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Lew's TP167MLFS spinning rod for Midwest finesse

Lew's TP167MLFS spinning rod for Midwest finesse

James Cox of San Antonio, Texas, spent several days in August fishing in northeastern Kansas and using Lew's new TP167MLFS spinning rod and catching largemouth bass and smallmouth bass on Z-Man Fishing Product's Finesse T.R.D.on a 1/32-ounce Gopher Tackle's Mushroom Head Jig and Z-Man's four-inch Finesse WormZ on a 1/32-ounce Gopher jig.

Lew's has created a spinning rod for Midwest finesse anglers. It is part of their Tournament Performance TP1 Speed Stick Series, and it was created by Bob Brown of Springfield, Missouri, who has been working for Lew's for about two years as a developer of new products, and he primarily focuses on rods.

Brown began this project on Oct. 24, 2014, which was when he became a Midwest Finesse aficionado and a member of the Finesse News Network.

Initially, he was going to build a five-foot, six-inch medium-power and fast action rod for Midwest finesse applications. In some ways, it would be similar to the spinning rod that the late Ray Fincke of Overland Park, Kansas, designed and built for us decades ago, or similar to the spinning rods used by the late Charlie Brewer of Lawrenceburg, Tennessee, and the late Billy Westmorland of Celina, Tennessee. And to begin this rod-building project, Brown acquired all of the soft-plastic baits and jigs Midwest finesse anglers employ.

Straightaway, he had reservations about creating a rod from the bygone days of Fincke, Brewer, and Westmorland, noting that consumer demand, as well as the needs of tournament anglers, focuses on long rods nowadays. And by Dec. 23, 2014, Brown had come to the conclusion that our old-fashion ways of wielding short spinning rods and vintage Cardinal Four manual-bail spinning reels had to be jettisoned and updated to bring us up to the piscatorial standards of the 21st century. He explained his contention by saying that "many anglers here in the Ozarks and elsewhere around the country are using longer rods as they are fishing your rigs deeper and want the leverage of longer rods for hooking and fighting fish in deeper clear lake reservoirs."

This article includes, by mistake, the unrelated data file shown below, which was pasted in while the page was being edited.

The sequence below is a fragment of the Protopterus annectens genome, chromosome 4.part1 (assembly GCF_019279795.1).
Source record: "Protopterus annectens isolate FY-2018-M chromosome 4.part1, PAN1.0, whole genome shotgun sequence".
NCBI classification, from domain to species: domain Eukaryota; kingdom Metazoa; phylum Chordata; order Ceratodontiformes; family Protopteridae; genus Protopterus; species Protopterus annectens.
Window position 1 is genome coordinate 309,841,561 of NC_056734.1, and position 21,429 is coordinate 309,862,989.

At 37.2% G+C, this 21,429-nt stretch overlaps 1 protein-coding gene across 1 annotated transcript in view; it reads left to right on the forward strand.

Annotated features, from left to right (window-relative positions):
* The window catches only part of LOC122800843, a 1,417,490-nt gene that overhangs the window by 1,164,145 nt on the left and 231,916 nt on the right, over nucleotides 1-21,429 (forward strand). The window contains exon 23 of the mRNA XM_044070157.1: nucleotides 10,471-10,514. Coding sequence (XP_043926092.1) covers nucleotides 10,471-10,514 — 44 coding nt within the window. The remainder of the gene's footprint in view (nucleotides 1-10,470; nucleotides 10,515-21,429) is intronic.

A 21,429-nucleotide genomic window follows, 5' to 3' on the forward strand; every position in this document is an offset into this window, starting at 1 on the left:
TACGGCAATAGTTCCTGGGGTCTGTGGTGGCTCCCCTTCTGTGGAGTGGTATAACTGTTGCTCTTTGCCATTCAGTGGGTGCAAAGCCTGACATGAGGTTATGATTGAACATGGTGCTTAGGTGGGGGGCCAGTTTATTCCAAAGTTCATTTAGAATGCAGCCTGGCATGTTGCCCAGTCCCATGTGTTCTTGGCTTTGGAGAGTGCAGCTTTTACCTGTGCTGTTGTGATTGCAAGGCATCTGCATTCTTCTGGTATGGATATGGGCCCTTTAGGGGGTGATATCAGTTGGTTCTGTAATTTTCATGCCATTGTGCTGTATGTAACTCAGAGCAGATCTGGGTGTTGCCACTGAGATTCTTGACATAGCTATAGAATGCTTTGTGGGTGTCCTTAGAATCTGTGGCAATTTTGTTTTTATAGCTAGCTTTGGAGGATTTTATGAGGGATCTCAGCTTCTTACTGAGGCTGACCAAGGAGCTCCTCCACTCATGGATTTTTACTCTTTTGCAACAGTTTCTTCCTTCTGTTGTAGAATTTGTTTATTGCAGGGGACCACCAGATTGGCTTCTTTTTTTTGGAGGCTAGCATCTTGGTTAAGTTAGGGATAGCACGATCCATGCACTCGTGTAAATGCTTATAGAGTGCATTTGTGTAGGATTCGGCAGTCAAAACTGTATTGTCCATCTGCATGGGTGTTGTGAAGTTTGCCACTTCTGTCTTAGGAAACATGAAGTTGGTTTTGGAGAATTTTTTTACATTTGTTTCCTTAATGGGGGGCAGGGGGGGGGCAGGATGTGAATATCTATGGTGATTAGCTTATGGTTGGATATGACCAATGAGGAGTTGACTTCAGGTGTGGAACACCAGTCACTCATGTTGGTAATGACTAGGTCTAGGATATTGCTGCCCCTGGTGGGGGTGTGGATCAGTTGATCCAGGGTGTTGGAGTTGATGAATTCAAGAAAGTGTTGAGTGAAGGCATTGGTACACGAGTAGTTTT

Ultimately, Brown created the TP167MLFS spinning rod, which is a six-f00t, seven-inch rod. It is a one-piece, medium-light-power IM8 graphite blank with a fast action. There are eight guides and one tip affixed to each blank. The guides are manufactured by the American Tackle Company, and it is called the Microwave Guide System, which was the creation of the late Doug Hannon of Tarpon Springs, Florida. This guide system helps to increase casting distance and accuracy, as well as helping to eliminate wind knots. The rod is designed to handle 1/16- to 1/4-ounce Midwest finesse lures. Instead of the old-fashioned Tennessee cork handles and the black-electrical tape that we use to affix our spinning reels to the handle of our short rods, Brown's rod possesses a Winn Grips handle and Dri-Tec technology split grips, which he says provides great rod control and touch in all kinds of weather conditions.

As Brown worked on developing this rod, he fielded tested it at Bull Shoals Lake in Arkansas and Missouri, Lake of the Ozarks, Missouri, and Table Rock Lake, Missouri, where he said that has had the time of his life wielding various Midwest finesse rigs and inveigling scores of largemouth bass, smallmouth bass, and spotted bass. And the vast majority of those black bass were caught on main-lake and secondary points.

Bob Brown suggested that we talk with Peter Thliveros of Jacksonville, Florida, who has been competing in the big-time-tournament world for more than three decades, and he used a prototype of the Midwest finesse rod to garner a seventh-place finish at the Walmart FLW Tour event at Beaver Lake, Arkansas, on April 23-26.